For smaller markets, Draft is their free agency
The process seems slow, because rebuilding a franchise is a brick-by-brick undertaking. The past must be deconstructed, the process of building something to dream on is not about free agents or quick fixes or easy choices.
Kansas City and Pittsburgh fans who are old enough can remember what it was like to go to bed every night thinking about the pennant race, then getting up in the morning and going right to the story. Unfortunately, the last time the Royals were truly relevant was 1993, a year after the Pirates had Barry Bonds and lost that heartbreaking series to the Braves in the '92 National League Championship Series, as well as the year Bubba Starling was born.
But while neither team has been relevant in Starling's lifetime, they now are close to the edge of contention.
"We still have a way to go," Royals general manager Dayton Moore said.
"We have a lot of work to do," Pirates GM Neal Huntington said.
But more importantly, their owners have realized that they have to spend through the Draft and international scouting. In the past three years, the two teams have spent more on the Draft and international scouting than any other team, although the Blue Jays are speeding along in the passing lane.
"The way to win is with impact players," Moore said. "And the only way we're going to get impact players in Kansas City is to draft, sign and develop them. We're not going to be able to afford the big free agents nor can we probably attract them if we could match the big markets.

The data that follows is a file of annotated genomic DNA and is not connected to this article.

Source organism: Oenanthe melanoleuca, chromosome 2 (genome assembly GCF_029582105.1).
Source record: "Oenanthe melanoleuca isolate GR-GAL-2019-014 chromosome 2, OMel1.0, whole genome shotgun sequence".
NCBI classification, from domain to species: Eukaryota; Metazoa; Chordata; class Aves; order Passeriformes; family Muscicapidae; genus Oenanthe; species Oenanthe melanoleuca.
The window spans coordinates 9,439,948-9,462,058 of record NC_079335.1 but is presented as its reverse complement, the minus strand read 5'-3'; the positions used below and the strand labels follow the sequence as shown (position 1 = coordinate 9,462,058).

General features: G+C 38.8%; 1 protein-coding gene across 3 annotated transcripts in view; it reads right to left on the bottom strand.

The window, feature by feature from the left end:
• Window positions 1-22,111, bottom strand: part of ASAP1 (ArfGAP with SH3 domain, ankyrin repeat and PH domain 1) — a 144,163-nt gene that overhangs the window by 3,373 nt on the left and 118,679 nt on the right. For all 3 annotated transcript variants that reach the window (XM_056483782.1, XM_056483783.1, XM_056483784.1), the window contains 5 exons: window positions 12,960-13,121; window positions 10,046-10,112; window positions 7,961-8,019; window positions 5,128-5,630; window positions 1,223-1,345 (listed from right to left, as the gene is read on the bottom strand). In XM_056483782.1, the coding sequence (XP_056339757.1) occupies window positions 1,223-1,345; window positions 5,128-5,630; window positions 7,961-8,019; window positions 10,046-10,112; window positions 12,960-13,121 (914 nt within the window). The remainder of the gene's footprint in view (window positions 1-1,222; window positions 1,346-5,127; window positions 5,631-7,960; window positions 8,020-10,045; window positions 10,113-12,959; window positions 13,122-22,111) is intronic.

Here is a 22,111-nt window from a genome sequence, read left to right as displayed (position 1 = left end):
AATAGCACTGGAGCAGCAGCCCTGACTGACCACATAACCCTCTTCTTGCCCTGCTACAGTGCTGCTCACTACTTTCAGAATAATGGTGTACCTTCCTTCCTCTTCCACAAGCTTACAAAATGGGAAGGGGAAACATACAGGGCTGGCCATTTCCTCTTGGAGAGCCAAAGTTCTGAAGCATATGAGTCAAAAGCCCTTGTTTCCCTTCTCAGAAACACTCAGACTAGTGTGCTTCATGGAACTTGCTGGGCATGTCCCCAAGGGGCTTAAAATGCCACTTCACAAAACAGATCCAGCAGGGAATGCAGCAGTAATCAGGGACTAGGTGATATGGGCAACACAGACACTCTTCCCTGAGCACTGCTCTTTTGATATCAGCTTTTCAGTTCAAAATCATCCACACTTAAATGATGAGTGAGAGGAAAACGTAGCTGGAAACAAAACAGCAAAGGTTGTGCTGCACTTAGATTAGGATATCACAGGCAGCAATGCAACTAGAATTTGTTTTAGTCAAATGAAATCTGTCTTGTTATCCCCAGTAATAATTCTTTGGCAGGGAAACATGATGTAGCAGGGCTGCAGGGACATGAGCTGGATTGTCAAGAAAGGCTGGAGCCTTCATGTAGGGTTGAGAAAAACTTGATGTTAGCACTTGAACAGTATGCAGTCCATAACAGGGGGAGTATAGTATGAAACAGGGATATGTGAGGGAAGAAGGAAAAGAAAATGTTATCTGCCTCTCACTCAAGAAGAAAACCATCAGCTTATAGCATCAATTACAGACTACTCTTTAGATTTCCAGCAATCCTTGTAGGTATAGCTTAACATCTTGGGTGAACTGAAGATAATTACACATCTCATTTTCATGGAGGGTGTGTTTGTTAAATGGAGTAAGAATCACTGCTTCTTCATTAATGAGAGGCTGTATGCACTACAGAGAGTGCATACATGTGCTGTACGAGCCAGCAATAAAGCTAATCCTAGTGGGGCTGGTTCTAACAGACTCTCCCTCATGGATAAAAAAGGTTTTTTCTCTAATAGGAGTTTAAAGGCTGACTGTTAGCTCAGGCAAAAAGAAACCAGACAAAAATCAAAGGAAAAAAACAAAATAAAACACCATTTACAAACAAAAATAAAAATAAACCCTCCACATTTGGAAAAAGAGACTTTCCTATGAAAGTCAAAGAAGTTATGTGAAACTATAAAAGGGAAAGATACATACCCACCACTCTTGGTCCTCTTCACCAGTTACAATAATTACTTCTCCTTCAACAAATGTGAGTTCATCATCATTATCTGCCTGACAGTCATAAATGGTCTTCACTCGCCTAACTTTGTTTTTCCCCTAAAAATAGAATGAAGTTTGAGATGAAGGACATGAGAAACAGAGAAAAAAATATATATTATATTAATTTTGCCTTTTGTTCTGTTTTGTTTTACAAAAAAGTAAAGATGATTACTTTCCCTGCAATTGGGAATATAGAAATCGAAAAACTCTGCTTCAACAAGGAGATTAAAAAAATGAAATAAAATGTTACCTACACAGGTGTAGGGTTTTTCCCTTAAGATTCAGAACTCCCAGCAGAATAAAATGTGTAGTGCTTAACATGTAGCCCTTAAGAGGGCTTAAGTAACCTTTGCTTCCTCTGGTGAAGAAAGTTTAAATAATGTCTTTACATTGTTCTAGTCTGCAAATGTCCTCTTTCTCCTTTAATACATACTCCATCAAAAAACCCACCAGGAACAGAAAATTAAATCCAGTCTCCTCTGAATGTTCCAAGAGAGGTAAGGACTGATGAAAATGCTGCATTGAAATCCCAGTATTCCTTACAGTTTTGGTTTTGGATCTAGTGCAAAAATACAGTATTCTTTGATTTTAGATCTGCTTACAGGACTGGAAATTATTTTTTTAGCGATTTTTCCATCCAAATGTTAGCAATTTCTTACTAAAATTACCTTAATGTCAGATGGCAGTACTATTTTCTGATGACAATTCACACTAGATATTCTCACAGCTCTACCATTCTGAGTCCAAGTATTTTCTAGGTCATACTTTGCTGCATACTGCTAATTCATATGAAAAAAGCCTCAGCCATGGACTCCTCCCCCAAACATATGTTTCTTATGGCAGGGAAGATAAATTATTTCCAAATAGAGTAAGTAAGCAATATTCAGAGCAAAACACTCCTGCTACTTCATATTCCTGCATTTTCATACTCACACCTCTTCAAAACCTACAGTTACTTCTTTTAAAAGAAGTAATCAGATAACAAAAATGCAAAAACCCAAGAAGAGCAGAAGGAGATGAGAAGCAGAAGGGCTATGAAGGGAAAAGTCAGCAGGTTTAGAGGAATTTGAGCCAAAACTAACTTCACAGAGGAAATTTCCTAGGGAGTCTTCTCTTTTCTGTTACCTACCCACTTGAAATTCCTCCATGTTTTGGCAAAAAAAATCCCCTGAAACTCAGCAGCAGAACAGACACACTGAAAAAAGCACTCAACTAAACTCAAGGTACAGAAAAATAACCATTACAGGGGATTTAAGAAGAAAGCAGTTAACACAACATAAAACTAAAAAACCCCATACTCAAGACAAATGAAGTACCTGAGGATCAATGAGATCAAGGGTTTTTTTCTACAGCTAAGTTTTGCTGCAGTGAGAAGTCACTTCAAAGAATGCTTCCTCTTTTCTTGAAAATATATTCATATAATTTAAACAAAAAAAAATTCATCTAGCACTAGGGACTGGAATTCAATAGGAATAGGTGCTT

"Frankly, you also don't often see athletes like Starling playing baseball. They're playing football or basketball. This gives baseball a chance to compete for the best athletes."
Huntington echoes Moore's sentiments, and will do everything in his power to sign Dallas high school power hitter Josh Bell, although his college professor mother wants Bell to go to the University of Texas for three years. Blue Jays GM Alex Anthopoulos couldn't agree with Moore more, hence his entrance into the big-time international market and his willingness to draft a Vanderbilt signee like pitcher Tyler Beede off the playing fields of Groton, Mass., and be certain to pay what it will take.
For all baseball likes to extol the virtues of slotting what Draft choices get paid, that penny-saved, penny-earned mentality may not help the small markets. What the Kansas City, Pittsburgh and Toronto ownerships understand is that $7 million to Starling is a lot better investment than the three years and $30 million it will to take to sign a free agent like Nick Swisher, who, while an enthusiastic and solid player, isn't often mentioned next to the word "impact."
If there were slotting, baseball probably wouldn't sign Starling away from his football obligation to the University of Nebraska. What does that mean in Moore's projections?
"There are no guarantees, I understand that," Moore said. "But this is a kid [from Gardner, Kan., 30-40 miles from Kauffman Stadium] who can be for our region what Chipper Jones has meant to the Atlanta franchise. When [the Braves] so wisely picked Chipper and he made it, there were kids throughout the South who wanted to be Chipper Jones."
Like Justin Smoak, for instance -- just check his swing.
"I think that Bubba Starling can have that kind of impact on our franchise," Moore said. "We strongly believe he was the best player in the Draft. We know he won't sign cheap. But six or eight years from now, if there are kids in Missouri and Kansas who want to be the next Bubba Starling, what does that mean to the franchise?"
With Eric Hosmer and Mike Moustakas already in the Majors and likely to be fully established when and if Starling is ready, the Royals can have a chance to return to the days when they owned that town.